Clean energy journalism for a cooler tomorrow

Chart: Wind and solar are outperforming coal on US grid this year

Renewables are making progress in replacing coal, but to decarbonize U.S. electricity by 2035, they’ll need to replace fossil gas too.
By Dan McCarthy

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Canary Media’s chart of the week translates crucial data about the clean energy transition into a visual format.

The U.S. electric grid is dangerously dependent on fossil fuels — but the century-long reign of the country’s dirtiest power source may be ending.

In the first half of this year, wind and solar generated more power than coal in the U.S., per data from Ember. Wind and solar produced 343 terawatt-hours (TWh) total between January and June 2023, while coal produced 296 TWh over the same period. Just five years ago, coal’s share of power generation was quadruple that of wind and solar combined.

Electricity generation is responsible for one-quarter of all U.S. greenhouse gas emissions, and coal is the dirtiest source of electric power. But as wind, solar and batteries have plummeted in cost far more rapidly than modelers predicted, renewables have become the dominant form of new electricity generation capacity in the country. That growth has helped wind and solar overtake coal in the U.S. generation mix.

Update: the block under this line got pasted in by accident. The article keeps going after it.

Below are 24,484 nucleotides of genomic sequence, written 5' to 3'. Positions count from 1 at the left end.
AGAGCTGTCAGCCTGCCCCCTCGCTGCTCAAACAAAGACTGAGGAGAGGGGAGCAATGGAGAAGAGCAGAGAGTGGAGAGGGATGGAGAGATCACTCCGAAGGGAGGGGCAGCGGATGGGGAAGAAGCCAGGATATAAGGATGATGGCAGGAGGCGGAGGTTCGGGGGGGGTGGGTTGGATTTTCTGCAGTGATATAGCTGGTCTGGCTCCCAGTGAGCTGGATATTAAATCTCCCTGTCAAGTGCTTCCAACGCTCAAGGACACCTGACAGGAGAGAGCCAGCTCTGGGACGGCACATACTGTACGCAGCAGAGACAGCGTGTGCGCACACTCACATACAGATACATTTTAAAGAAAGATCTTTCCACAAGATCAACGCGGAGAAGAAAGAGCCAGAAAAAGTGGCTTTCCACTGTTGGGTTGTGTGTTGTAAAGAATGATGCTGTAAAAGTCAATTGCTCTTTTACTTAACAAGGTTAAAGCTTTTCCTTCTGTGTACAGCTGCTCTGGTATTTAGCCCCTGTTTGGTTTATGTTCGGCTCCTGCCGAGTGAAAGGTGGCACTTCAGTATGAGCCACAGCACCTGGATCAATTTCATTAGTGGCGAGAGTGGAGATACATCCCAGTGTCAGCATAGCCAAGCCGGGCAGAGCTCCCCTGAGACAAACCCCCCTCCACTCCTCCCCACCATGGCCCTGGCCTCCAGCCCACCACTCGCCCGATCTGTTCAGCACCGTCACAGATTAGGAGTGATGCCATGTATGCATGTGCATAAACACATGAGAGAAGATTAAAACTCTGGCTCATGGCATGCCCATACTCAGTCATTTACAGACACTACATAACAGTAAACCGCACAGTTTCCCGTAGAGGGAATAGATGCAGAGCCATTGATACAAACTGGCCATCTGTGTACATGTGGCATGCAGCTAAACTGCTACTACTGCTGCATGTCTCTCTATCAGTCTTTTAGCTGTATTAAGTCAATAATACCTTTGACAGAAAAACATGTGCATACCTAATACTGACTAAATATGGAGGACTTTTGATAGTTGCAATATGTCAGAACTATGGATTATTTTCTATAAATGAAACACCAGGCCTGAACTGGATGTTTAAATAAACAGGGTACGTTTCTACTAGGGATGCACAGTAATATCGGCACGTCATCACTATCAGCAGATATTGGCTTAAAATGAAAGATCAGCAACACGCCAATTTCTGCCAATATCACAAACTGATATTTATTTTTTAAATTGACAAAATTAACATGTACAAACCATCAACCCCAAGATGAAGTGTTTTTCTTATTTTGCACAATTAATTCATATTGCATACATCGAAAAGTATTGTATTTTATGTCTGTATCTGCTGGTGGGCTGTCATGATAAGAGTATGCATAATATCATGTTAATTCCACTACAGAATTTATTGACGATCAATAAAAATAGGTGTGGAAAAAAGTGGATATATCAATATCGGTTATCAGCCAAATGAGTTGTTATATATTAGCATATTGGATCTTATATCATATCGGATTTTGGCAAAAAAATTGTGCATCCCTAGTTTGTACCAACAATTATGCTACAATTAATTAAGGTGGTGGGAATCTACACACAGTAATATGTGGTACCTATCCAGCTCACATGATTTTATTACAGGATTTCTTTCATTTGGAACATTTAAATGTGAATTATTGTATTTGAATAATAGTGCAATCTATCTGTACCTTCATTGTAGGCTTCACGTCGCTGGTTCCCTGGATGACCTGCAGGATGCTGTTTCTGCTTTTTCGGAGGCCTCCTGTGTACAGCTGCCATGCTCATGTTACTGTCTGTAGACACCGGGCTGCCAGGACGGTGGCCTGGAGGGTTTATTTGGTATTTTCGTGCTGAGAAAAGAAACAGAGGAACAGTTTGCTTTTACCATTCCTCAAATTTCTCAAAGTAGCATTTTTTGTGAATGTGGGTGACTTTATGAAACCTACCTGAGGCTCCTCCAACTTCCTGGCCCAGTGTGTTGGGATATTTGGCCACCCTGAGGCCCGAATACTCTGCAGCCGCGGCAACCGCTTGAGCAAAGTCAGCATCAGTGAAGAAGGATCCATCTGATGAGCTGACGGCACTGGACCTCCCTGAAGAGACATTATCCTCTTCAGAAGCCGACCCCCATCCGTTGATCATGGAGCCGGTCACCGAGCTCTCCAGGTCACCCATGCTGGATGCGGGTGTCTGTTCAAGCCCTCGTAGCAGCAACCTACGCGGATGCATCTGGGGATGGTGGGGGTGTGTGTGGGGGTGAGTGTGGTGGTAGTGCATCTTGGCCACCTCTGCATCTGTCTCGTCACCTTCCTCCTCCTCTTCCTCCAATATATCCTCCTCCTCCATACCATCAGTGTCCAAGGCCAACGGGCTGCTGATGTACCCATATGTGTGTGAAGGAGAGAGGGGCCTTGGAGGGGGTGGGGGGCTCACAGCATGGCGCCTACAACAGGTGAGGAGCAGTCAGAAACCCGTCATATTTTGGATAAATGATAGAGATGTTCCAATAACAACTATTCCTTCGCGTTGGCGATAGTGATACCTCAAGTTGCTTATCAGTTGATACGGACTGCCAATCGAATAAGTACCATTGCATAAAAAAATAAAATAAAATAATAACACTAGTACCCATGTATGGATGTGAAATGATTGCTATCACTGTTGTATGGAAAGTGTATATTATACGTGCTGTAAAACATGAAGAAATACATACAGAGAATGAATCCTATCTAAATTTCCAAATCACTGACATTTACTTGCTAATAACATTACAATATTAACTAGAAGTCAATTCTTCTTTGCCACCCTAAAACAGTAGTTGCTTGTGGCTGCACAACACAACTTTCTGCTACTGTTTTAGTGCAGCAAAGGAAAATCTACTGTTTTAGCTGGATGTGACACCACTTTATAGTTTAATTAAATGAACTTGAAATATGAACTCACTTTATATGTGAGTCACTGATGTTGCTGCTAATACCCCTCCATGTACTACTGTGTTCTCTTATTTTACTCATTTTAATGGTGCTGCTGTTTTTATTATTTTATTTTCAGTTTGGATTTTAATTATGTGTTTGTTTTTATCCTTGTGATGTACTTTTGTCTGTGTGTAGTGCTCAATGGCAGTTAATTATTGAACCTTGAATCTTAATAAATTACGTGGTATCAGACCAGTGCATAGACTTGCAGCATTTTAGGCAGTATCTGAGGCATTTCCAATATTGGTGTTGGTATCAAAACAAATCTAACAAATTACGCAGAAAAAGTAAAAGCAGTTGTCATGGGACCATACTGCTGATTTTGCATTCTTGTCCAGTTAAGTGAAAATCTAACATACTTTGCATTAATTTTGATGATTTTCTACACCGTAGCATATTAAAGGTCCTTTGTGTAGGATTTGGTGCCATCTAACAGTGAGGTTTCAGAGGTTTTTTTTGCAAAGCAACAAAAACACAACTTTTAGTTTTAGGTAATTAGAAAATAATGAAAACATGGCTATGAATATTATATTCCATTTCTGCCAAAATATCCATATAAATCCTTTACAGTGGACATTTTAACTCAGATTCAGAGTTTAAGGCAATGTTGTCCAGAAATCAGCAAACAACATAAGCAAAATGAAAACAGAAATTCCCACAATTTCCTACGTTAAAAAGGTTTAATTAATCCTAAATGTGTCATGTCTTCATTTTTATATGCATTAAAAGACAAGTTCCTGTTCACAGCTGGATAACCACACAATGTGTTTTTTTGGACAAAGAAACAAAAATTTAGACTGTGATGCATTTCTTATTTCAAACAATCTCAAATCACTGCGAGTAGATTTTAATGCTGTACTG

This new milestone comes after all renewables — including hydropower and geothermal — out-generated coal in 2022, a first for an entire year. With nuclear in the equation, carbon-free sources accounted for over 40 percent of the U.S. electricity mix in 2022.

Despite the progress of renewables, the decline of U.S. coal was first set into motion by a boom in fossil gas consumption, which continues to rise. Though fossil gas is often held up as a transition” fuel that balances reliability with lower carbon-intensity, recent studies show it is not dependable in extreme weather, and its life-cycle emissions can be on par with coal’s due to methane leaks.

For the U.S. to meet its 2035 goal of a fully decarbonized power grid, wind and solar will need to do more than unseat coal: They’ll need to replace fossil gas, too. And as the push to electrify everything supercharges electricity demand in the U.S., renewables will need to supplant fossil gas while also growing fast enough to meet the surge of new demand.

It’s a good thing wind and solar growth is exponential.

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Dan McCarthy is news editor at Canary Media.